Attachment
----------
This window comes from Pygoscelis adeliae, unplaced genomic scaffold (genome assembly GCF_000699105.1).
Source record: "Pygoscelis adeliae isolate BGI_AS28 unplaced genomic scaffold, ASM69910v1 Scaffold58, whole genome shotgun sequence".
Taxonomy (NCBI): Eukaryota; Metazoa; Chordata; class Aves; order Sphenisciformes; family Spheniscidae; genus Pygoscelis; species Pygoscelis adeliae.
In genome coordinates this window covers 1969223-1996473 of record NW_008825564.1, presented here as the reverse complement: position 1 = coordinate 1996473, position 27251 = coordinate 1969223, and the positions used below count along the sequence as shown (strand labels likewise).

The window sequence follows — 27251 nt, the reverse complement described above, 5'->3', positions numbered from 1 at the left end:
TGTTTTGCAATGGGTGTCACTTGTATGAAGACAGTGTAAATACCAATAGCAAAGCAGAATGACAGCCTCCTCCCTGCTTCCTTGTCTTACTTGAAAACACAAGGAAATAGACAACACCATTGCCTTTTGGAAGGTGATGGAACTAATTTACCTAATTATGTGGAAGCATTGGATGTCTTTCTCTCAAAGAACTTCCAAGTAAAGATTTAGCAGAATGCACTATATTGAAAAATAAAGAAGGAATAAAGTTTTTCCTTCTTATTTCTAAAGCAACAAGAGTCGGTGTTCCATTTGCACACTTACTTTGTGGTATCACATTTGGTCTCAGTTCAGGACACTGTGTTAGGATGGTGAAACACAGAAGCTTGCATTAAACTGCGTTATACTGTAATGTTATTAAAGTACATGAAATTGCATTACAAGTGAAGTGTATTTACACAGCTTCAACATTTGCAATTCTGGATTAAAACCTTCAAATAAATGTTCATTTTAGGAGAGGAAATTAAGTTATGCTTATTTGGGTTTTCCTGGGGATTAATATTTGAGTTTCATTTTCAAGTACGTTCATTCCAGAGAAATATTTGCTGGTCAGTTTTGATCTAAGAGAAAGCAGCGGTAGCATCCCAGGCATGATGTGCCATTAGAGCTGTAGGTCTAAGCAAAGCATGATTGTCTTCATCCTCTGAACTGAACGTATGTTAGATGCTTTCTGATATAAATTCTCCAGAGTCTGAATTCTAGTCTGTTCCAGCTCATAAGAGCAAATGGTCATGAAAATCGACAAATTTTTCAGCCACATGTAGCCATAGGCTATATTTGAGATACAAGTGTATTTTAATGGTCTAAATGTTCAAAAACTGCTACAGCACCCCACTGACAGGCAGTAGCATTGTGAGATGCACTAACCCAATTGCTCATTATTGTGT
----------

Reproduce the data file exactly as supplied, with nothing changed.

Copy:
This window comes from Pygoscelis adeliae, unplaced genomic scaffold (genome assembly GCF_000699105.1).
Source record: "Pygoscelis adeliae isolate BGI_AS28 unplaced genomic scaffold, ASM69910v1 Scaffold58, whole genome shotgun sequence".
Taxonomy (NCBI): Eukaryota; Metazoa; Chordata; class Aves; order Sphenisciformes; family Spheniscidae; genus Pygoscelis; species Pygoscelis adeliae.
In genome coordinates this window covers 1969223-1996473 of record NW_008825564.1, presented here as the reverse complement: position 1 = coordinate 1996473, position 27251 = coordinate 1969223, and the positions used below count along the sequence as shown (strand labels likewise).

The window sequence follows — 27251 nt, the reverse complement described above, 5'->3', positions numbered from 1 at the left end:
TGTTTTGCAATGGGTGTCACTTGTATGAAGACAGTGTAAATACCAATAGCAAAGCAGAATGACAGCCTCCTCCCTGCTTCCTTGTCTTACTTGAAAACACAAGGAAATAGACAACACCATTGCCTTTTGGAAGGTGATGGAACTAATTTACCTAATTATGTGGAAGCATTGGATGTCTTTCTCTCAAAGAACTTCCAAGTAAAGATTTAGCAGAATGCACTATATTGAAAAATAAAGAAGGAATAAAGTTTTTCCTTCTTATTTCTAAAGCAACAAGAGTCGGTGTTCCATTTGCACACTTACTTTGTGGTATCACATTTGGTCTCAGTTCAGGACACTGTGTTAGGATGGTGAAACACAGAAGCTTGCATTAAACTGCGTTATACTGTAATGTTATTAAAGTACATGAAATTGCATTACAAGTGAAGTGTATTTACACAGCTTCAACATTTGCAATTCTGGATTAAAACCTTCAAATAAATGTTCATTTTAGGAGAGGAAATTAAGTTATGCTTATTTGGGTTTTCCTGGGGATTAATATTTGAGTTTCATTTTCAAGTACGTTCATTCCAGAGAAATATTTGCTGGTCAGTTTTGATCTAAGAGAAAGCAGCGGTAGCATCCCAGGCATGATGTGCCATTAGAGCTGTAGGTCTAAGCAAAGCATGATTGTCTTCATCCTCTGAACTGAACGTATGTTAGATGCTTTCTGATATAAATTCTCCAGAGTCTGAATTCTAGTCTGTTCCAGCTCATAAGAGCAAATGGTCATGAAAATCGACAAATTTTTCAGCCACATGTAGCCATAGGCTATATTTGAGATACAAGTGTATTTTAATGGTCTAAATGTTCAAAAACTGCTACAGCACCCCACTGACAGGCAGTAGCATTGTGAGATGCACTAACCCAATTGCTCATTATTGTGT